As I take my first steps into the emerging frozen landscape the audible crackles from the icy ground emanate into the air, biting winds soar across the terrain while ravens cloaked in darkness spy every movement with their piercing eyes. I’m in Blashrykh and I need something suitably cold, grim, and reminiscent of the 90s to guide me through this inhospitable land. Step in legendary German melodic death metal group Thulcandra who have unleashed their latest album A Dying Wish upon this mortal coil.
Released via Napalm Records, this is the Munich based group’s fourth full-length record. The four-piece features founding member Steffen Kummerer, also of hugely successful tech death outfit Obscura, but this is no hyper technical overly polished affair. Thulcandra draw their sounds from the legendary early 90s Swedish scene summoning up a blistering mix of black metal and death metal groups like Dissection, Sacramentum, Unanimated, and Necrophobic, then twisting that raw savageness by utilising the melodic sounds and tones of legendary melo-death groups like Dark Tranquillity and At The Gates. This thunderous mix is chock full of exciting riffage, glacial atmospheres, catchy melodies, and venomous vocals that will have you transported to the same arctic terrain I find myself in.
First things first, Steffen’s guitar work and songwriting are as top notch as ever, this guy is an absolute riff machine constantly producing interesting and engaging lines that will be stuck in your head for eons. The record kicks off with this acoustic section which screams The Gallery by Dark Tranquility or Orchid by Opeth. These sections and tones feature throughout the record, even occasionally popped right on top of one of Steffen’s wonderful riffs, which are less Orchid and more The Somberlain, utterly vicious and sharper than a surgeon’s scalpel. The guitar work is the absolute highlight from A Dying Wish, constantly evolving and deliciously entertaining.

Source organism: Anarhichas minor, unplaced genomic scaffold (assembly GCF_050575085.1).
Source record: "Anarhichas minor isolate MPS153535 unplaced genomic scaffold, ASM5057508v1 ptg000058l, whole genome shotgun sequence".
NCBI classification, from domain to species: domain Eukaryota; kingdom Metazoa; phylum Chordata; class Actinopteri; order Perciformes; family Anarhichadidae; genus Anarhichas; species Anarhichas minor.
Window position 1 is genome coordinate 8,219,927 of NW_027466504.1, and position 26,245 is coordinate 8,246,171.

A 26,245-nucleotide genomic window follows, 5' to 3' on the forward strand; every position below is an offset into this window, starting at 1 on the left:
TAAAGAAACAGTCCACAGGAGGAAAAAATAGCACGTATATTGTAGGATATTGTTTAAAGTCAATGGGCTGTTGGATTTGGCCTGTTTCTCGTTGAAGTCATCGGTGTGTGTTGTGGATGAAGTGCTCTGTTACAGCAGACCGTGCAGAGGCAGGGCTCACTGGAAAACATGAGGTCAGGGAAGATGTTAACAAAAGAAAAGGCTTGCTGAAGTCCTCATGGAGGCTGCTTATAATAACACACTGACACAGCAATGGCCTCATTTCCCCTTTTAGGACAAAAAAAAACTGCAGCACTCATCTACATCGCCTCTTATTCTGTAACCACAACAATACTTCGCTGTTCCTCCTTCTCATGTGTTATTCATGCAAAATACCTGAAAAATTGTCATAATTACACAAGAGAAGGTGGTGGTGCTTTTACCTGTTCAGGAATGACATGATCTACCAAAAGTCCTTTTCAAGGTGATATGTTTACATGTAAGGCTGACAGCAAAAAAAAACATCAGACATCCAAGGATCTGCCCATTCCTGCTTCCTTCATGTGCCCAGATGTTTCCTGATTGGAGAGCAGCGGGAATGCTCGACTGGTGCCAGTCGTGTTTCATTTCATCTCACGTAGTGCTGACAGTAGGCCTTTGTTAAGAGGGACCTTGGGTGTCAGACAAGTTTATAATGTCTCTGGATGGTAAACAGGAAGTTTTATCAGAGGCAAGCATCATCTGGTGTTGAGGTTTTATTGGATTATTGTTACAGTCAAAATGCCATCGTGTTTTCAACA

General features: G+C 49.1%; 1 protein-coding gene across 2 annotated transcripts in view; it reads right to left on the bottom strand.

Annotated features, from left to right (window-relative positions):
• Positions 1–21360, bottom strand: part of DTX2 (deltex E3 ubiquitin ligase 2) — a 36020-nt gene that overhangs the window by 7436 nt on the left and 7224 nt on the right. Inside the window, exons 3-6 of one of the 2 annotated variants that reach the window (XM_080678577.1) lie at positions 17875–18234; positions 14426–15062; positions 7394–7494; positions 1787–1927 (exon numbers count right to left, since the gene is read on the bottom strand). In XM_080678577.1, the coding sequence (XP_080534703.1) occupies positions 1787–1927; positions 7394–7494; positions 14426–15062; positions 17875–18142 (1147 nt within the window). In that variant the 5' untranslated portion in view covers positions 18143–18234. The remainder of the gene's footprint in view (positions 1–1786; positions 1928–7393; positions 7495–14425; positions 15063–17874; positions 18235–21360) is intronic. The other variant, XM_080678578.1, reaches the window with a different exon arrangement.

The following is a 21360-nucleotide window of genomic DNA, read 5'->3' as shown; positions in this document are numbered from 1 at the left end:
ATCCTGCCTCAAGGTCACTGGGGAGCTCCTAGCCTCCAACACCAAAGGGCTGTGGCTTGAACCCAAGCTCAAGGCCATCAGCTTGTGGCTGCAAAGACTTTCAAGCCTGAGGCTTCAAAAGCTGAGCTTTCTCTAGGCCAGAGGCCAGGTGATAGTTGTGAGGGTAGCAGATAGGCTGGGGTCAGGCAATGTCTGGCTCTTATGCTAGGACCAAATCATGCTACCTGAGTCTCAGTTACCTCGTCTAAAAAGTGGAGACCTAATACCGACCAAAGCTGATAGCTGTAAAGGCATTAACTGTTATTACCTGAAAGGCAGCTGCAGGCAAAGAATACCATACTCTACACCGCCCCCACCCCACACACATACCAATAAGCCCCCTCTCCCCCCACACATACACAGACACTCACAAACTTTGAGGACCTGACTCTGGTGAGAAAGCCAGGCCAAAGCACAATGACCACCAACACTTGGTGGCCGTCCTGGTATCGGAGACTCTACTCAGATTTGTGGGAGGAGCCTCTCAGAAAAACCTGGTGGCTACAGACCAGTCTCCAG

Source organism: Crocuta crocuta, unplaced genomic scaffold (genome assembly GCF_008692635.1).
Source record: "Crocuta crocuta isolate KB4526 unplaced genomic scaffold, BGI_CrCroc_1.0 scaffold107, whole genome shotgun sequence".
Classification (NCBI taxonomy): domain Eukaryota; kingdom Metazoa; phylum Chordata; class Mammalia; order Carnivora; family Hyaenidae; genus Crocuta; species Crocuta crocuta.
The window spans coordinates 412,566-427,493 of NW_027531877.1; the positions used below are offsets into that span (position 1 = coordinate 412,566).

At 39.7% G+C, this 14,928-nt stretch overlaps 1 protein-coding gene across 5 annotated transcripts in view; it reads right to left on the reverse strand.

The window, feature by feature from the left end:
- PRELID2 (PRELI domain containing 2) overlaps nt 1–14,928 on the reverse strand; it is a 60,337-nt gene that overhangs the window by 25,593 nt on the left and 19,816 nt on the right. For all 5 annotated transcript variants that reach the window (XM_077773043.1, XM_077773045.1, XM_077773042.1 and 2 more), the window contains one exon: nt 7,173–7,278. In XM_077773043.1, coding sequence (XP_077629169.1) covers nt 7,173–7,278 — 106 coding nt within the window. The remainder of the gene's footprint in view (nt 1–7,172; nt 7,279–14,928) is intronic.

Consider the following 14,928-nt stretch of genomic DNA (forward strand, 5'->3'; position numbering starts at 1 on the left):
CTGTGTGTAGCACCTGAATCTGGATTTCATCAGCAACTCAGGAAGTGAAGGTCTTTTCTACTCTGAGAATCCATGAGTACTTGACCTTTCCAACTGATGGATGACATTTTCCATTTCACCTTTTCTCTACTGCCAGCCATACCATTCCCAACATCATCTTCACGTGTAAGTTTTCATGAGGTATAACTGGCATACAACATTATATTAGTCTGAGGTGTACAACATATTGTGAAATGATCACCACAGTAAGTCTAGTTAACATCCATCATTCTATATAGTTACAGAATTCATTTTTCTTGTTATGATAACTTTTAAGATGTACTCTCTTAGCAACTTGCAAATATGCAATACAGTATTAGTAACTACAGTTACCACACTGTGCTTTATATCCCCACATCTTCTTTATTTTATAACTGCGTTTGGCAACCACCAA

utterly vicious and sharper than a surgeon’s scalpel…
Another strong part of this record is the vocals, Steffen conjures up his inner Tomas Lindberg with his mid-pitched screams which tail into these blackened snarls, Steffen spits out his lyrics at lightning pace and others drawn out into a caustic howl, absolutely killer. The vocals and guitars are joined with pacey drums that are nice and varied ranging from savage blasted sections with relentless double bass, to bouncing rhythms and tom driven lines, so hats off to Erebor (Alessandro Delastik) who knocked it out the park on this one.
One of the other biggest strong points on A Dying Wish is also one of its weak points and that’s the atmosphere. Thulcandra does a really good job of painting up their frozen wasteland with the acoustic interludes, blackened tones, and icy production, but all feelings of frozen corpses wielding giant scythes trembling towards you are killed off by the gaps between tracks finishing and starting. You lose that sense of getting lost in the record or being transported somewhere else, giving you a deep reminder that you’re listening to an album of separate tracks, rather than a full compendium of music that’s been meticulously pieced together, due to the high calibre of musicianship and songwriting that stands out.
Overall, A Dying Wish is ten excellent throwback tracks, each has its own stand out moment that I will go back to and enjoy, but as an overall piece, it’s let down by the production and the way that the album has been pieced together. It feels too separated and lacks fluidity that I’d expect from a record like this. What I’d stress is this is a heavily influenced record from bands I’ve mentioned previously, so if you’re expecting something new and unique and brain scrambling, I’d check out Steffen’s other group Obscura. I for one grew up on records like Sky Dancer, The Gallery, The Somberlain, Morningrise, and the like, so I love this kind of sound.
Scribed by: Matt Alexander